I see it as a practice in surrender.

I see it as a chance for the Divine to rise up and meet you where you are for once in your day.

I see it as a way to open new doors of possibility in my own creativity, in my coaching work, in my writing and in my own heart.

Just being isn’t easy.

If it were, we’d all be doing it — like we were forced to do two years ago.

But now we’re back to being too busy. Busy with all of our very busy things.

But when we make time for the being, healing takes over, answers come, peace rises, and a new kind of strength takes over, helping us be more resilient for the times when we’re trapped under the rubble of our many roles, our many fears, our many worries.

In other words, you find yourself, you dig yourself out of the chaos and dust yourself off and start shining again.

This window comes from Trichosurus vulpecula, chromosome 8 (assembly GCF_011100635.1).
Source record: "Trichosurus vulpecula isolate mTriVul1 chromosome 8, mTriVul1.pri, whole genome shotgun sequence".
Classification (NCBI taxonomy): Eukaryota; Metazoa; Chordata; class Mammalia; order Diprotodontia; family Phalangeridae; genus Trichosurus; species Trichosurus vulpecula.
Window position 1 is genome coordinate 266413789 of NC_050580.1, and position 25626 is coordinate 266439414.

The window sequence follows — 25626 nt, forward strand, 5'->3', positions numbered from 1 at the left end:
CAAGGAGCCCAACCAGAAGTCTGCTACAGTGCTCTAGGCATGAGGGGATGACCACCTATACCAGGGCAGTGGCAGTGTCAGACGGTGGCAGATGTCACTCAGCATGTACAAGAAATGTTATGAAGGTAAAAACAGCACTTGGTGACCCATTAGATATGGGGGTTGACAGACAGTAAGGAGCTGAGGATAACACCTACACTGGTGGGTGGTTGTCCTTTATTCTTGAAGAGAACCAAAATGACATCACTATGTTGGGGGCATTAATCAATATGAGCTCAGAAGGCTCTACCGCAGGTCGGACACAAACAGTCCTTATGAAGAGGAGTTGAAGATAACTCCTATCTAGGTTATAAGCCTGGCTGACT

Last night, as I was curled up not reading, not scrolling, not doing anything but the exploring the depths of my own mind, I was reminded of this practice that gets lost in the fray of the shoulds and needs and musts, musts, musts.

And I was reminded that this stillness practice is something I want to resurrect it right now — urgently — before we spring forward into the busyness that is absolutely coming for us.

It’s coming for us all.

The rest is over.

Can you feel it?

Grab stillness by the hand while it’s still possible.

Daydream your night away.

Practice the fine art of just being, of just being you.

Let this be your #BraveYes for today.

Shawn Fink is a self-leadership and courage coach for women entrepreneurs and CEOs. She is the host of podcast, The Brave Yes CEO. Read more about how to start your own Brave Yes Journey here.

--

--

Get the Medium app

A button that says 'Download on the App Store', and if clicked it will lead you to the iOS App store
A button that says 'Get it on, Google Play', and if clicked it will lead you to the Google Play store